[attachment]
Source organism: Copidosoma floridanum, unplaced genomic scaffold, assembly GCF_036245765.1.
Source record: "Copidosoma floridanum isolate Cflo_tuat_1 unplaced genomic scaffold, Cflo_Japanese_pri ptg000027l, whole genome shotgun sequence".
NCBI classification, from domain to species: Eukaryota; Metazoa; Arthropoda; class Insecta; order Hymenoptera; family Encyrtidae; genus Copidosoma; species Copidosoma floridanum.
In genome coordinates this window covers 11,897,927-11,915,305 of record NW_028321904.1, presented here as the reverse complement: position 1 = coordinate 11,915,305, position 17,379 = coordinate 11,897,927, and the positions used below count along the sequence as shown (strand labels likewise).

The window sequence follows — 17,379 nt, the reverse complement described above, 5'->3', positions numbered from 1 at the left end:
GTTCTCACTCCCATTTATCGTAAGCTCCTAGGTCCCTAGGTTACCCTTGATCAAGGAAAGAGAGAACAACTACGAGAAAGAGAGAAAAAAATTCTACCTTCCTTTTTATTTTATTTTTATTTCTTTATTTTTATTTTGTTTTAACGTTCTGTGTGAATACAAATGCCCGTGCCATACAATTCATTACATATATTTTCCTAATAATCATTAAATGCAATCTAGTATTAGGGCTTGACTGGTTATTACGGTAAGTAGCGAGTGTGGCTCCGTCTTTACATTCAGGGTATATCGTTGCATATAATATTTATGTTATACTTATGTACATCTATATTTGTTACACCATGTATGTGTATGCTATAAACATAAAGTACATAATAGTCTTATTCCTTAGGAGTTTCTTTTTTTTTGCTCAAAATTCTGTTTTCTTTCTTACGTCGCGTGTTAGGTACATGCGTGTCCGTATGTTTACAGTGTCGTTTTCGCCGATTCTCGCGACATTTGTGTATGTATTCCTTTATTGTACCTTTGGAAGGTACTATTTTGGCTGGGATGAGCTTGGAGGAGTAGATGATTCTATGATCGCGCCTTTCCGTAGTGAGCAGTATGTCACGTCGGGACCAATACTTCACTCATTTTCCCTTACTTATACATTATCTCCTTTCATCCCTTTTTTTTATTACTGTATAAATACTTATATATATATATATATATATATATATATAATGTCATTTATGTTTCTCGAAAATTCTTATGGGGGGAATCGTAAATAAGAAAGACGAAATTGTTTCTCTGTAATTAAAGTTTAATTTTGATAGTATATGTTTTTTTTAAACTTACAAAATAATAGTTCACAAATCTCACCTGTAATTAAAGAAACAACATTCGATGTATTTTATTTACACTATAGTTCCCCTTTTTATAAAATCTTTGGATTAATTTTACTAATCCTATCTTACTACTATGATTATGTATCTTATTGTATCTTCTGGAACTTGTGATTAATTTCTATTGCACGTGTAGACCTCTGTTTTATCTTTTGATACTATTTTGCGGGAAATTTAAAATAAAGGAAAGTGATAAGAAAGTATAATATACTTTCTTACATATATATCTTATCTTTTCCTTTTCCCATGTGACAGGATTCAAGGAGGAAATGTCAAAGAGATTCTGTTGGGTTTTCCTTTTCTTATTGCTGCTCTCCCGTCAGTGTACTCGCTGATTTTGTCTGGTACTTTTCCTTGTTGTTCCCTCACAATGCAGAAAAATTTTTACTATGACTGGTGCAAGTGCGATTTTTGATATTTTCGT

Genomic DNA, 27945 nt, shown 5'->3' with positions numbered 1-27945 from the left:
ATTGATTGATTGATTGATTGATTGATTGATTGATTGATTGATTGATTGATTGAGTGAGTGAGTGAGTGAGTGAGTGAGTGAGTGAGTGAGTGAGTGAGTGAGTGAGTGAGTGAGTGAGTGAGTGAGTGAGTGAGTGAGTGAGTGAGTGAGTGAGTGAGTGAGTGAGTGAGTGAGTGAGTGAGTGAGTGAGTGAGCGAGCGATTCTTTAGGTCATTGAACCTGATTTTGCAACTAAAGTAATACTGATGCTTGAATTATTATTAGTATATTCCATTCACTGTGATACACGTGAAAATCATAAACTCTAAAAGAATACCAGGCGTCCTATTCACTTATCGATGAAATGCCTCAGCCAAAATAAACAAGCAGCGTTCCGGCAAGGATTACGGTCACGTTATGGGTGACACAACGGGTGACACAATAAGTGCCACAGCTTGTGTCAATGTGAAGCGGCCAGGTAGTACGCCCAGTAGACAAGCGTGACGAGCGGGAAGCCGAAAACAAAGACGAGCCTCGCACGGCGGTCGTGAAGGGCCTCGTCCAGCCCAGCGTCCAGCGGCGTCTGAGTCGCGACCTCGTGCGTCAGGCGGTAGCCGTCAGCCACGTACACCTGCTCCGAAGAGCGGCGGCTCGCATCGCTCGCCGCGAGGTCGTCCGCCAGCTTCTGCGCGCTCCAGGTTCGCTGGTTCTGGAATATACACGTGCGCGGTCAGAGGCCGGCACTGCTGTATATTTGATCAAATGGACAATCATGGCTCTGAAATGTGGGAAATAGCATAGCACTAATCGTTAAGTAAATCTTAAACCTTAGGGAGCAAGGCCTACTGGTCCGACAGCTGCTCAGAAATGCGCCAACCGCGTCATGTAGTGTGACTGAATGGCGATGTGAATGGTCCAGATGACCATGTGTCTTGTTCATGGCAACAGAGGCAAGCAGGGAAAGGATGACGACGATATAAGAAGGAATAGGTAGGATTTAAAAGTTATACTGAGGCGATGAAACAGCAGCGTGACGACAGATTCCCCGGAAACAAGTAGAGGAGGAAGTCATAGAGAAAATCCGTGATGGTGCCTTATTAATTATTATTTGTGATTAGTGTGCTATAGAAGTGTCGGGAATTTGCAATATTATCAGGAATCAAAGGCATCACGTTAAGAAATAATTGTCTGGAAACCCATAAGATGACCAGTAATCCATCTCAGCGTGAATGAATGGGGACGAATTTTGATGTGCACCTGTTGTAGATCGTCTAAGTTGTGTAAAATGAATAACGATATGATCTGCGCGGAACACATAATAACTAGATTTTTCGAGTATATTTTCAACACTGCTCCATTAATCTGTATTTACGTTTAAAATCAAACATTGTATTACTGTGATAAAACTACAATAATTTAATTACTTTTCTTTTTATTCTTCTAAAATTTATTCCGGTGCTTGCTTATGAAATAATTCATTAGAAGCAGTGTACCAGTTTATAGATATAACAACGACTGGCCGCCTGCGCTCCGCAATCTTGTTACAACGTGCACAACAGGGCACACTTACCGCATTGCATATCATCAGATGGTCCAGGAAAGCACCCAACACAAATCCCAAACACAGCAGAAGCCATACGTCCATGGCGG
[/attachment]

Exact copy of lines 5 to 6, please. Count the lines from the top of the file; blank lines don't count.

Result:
The window sequence follows — 17,379 nt, the reverse complement described above, 5'->3', positions numbered from 1 at the left end:
GTTCTCACTCCCATTTATCGTAAGCTCCTAGGTCCCTAGGTTACCCTTGATCAAGGAAAGAGAGAACAACTACGAGAAAGAGAGAAAAAAATTCTACCTTCCTTTTTATTTTATTTTTATTTCTTTATTTTTATTTTGTTTTAACGTTCTGTGTGAATACAAATGCCCGTGCCATACAATTCATTACATATATTTTCCTAATAATCATTAAATGCAATCTAGTATTAGGGCTTGACTGGTTATTACGGTAAGTAGCGAGTGTGGCTCCGTCTTTACATTCAGGGTATATCGTTGCATATAATATTTATGTTATACTTATGTACATCTATATTTGTTACACCATGTATGTGTATGCTATAAACATAAAGTACATAATAGTCTTATTCCTTAGGAGTTTCTTTTTTTTTGCTCAAAATTCTGTTTTCTTTCTTACGTCGCGTGTTAGGTACATGCGTGTCCGTATGTTTACAGTGTCGTTTTCGCCGATTCTCGCGACATTTGTGTATGTATTCCTTTATTGTACCTTTGGAAGGTACTATTTTGGCTGGGATGAGCTTGGAGGAGTAGATGATTCTATGATCGCGCCTTTCCGTAGTGAGCAGTATGTCACGTCGGGACCAATACTTCACTCATTTTCCCTTACTTATACATTATCTCCTTTCATCCCTTTTTTTTATTACTGTATAAATACTTATATATATATATATATATATATATATATAATGTCATTTATGTTTCTCGAAAATTCTTATGGGGGGAATCGTAAATAAGAAAGACGAAATTGTTTCTCTGTAATTAAAGTTTAATTTTGATAGTATATGTTTTTTTTAAACTTACAAAATAATAGTTCACAAATCTCACCTGTAATTAAAGAAACAACATTCGATGTATTTTATTTACACTATAGTTCCCCTTTTTATAAAATCTTTGGATTAATTTTACTAATCCTATCTTACTACTATGATTATGTATCTTATTGTATCTTCTGGAACTTGTGATTAATTTCTATTGCACGTGTAGACCTCTGTTTTATCTTTTGATACTATTTTGCGGGAAATTTAAAATAAAGGAAAGTGATAAGAAAGTATAATATACTTTCTTACATATATATCTTATCTTTTCCTTTTCCCATGTGACAGGATTCAAGGAGGAAATGTCAAAGAGATTCTGTTGGGTTTTCCTTTTCTTATTGCTGCTCTCCCGTCAGTGTACTCGCTGATTTTGTCTGGTACTTTTCCTTGTTGTTCCCTCACAATGCAGAAAAATTTTTACTATGACTGGTGCAAGTGCGATTTTTGATATTTTCGT